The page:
It is magnificent from inside too, with big and colourful windows and statues of people related with religion as Joan of Arc. We look for the stairs to reach the top of one of the towers but we cannot find them there in. It is because they're outside, on its right side, and you can detect them because of the long row of people waiting for "enjoying" them, which makes us desist from it. As we're late in our agenda, we cannot wait that long for going the way up of the 387 steps. At least I've found the gargoyles: they're very high and smaller than I thought. Actually, they're ending the water spouts which drain the rain from the roof and they're not "realistic" statues, but something more functional.

Interior of Notre DameIle de la Cité, over river Seine

   In the small park in front of the Cathedral there is a place where you can do the perfect picture and, therefore, everybody is doing it. It is exactly in front of the building and far enough of it as per taking the whole Notre Dame in your photo.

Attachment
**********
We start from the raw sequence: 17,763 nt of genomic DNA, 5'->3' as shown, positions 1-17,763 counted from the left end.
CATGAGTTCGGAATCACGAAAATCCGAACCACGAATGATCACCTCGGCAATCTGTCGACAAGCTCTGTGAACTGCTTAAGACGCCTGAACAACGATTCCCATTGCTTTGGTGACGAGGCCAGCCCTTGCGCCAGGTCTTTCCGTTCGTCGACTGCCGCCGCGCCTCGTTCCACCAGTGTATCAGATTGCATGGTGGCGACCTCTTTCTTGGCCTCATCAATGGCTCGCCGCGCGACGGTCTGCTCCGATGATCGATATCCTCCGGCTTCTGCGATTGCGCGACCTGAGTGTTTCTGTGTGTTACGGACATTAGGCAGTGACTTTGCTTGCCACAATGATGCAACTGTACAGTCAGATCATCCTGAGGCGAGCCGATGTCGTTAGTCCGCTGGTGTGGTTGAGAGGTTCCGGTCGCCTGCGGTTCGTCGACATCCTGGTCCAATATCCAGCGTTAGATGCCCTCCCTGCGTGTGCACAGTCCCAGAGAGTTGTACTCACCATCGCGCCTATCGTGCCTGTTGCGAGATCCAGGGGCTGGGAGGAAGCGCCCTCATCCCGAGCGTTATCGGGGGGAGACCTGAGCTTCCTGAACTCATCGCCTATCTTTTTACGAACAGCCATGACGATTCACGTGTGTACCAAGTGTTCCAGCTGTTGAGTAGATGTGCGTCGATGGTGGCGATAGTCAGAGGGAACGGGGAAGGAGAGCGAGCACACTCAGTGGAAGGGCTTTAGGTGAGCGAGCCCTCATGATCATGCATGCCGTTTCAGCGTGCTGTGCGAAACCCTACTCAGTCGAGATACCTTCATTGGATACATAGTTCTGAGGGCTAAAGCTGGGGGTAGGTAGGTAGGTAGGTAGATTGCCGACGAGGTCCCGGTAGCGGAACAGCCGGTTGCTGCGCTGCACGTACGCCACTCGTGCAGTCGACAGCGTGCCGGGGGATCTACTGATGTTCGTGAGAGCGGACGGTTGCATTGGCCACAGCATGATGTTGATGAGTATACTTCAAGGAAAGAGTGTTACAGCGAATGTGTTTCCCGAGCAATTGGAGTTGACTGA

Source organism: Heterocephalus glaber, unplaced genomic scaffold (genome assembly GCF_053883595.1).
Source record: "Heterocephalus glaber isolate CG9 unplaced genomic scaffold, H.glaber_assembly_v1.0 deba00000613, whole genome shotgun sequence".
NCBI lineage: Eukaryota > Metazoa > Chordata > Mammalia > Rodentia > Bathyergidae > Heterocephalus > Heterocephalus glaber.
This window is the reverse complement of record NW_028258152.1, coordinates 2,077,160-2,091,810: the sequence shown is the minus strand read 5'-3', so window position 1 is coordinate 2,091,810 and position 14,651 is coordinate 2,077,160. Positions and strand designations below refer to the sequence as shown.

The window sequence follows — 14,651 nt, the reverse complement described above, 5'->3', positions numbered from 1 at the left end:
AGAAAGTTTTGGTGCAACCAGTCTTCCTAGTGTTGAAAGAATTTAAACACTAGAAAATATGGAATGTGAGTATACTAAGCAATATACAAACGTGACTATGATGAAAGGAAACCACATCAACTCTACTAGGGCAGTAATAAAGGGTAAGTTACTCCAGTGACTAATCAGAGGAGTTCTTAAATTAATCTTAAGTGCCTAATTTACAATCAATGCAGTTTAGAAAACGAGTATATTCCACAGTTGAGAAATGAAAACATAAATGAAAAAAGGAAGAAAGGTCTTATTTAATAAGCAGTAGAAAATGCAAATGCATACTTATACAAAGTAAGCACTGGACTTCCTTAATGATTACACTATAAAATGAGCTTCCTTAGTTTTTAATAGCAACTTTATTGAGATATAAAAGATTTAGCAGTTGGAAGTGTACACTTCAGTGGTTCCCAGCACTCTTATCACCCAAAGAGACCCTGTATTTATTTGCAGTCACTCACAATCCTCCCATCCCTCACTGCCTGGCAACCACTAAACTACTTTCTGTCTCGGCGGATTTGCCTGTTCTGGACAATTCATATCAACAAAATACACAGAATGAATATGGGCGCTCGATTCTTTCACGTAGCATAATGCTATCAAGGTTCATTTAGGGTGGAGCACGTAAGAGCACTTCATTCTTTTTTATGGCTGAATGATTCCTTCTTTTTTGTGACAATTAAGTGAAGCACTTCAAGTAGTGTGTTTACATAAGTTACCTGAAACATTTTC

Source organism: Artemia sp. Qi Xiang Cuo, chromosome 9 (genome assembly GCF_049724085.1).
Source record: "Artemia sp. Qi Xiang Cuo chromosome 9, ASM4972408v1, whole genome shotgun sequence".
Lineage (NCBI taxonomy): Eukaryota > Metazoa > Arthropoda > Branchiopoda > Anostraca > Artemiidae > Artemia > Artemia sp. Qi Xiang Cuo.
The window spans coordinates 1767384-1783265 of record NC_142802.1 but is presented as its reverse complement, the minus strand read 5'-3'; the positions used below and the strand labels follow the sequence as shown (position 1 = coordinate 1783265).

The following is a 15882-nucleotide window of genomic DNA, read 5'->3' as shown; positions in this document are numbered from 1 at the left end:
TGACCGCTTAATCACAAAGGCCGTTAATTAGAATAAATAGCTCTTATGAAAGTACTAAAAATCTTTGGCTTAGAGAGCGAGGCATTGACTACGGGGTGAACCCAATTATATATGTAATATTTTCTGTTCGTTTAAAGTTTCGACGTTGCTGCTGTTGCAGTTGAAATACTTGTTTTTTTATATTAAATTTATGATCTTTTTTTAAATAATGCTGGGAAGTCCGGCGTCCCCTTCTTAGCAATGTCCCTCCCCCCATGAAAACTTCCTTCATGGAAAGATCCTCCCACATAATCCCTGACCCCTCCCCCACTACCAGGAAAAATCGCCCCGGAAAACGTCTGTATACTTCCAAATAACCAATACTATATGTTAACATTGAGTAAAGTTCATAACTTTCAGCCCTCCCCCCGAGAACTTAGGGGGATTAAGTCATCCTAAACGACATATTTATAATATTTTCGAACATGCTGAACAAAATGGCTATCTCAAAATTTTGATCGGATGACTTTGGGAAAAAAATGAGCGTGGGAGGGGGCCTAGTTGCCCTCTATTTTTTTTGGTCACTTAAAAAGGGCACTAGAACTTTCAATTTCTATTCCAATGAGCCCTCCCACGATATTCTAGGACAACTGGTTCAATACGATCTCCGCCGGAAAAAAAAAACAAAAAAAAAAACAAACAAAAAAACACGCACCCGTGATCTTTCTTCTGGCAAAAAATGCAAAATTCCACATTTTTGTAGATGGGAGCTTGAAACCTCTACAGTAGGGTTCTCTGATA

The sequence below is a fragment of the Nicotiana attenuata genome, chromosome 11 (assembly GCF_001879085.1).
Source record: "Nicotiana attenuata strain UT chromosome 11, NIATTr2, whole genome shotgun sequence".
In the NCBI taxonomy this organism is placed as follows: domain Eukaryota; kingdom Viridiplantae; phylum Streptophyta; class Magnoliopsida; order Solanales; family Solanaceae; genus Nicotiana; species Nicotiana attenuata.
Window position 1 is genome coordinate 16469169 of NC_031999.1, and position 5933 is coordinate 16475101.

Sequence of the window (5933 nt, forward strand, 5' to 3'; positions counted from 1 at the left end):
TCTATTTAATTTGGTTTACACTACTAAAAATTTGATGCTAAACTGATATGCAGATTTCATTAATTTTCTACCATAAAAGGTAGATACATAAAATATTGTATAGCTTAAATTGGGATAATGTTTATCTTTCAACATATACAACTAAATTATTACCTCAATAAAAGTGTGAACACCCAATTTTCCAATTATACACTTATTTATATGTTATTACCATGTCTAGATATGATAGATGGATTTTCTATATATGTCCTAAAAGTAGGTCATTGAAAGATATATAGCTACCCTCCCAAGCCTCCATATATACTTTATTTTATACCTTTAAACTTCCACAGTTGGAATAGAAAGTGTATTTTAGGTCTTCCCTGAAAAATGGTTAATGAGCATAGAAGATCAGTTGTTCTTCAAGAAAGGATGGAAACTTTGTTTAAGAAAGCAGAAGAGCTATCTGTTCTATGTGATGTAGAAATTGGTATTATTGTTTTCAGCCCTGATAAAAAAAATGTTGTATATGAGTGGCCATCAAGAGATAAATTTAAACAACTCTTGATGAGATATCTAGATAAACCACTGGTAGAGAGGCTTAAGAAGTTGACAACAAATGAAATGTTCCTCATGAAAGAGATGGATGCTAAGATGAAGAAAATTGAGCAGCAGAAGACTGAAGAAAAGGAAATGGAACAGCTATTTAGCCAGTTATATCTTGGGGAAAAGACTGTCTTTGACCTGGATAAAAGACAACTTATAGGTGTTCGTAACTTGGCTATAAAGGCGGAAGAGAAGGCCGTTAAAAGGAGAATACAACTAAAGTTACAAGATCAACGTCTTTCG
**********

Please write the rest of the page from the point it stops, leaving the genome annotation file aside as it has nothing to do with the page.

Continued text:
We go further inside the island from there and, at the moment the view of the river is lost, it looks as if we were ion the middle of the city again. We walk some streets twice for finding the Sainte Chapelle as, shockingly, it is inside of the old Royal Palace complex, which now are located the Paris Courts. So we find two rows of people on one side of it: one for the citizens needing something from courts and another one for the ones wanting to visit the chapel. Both of them must pass through the security control.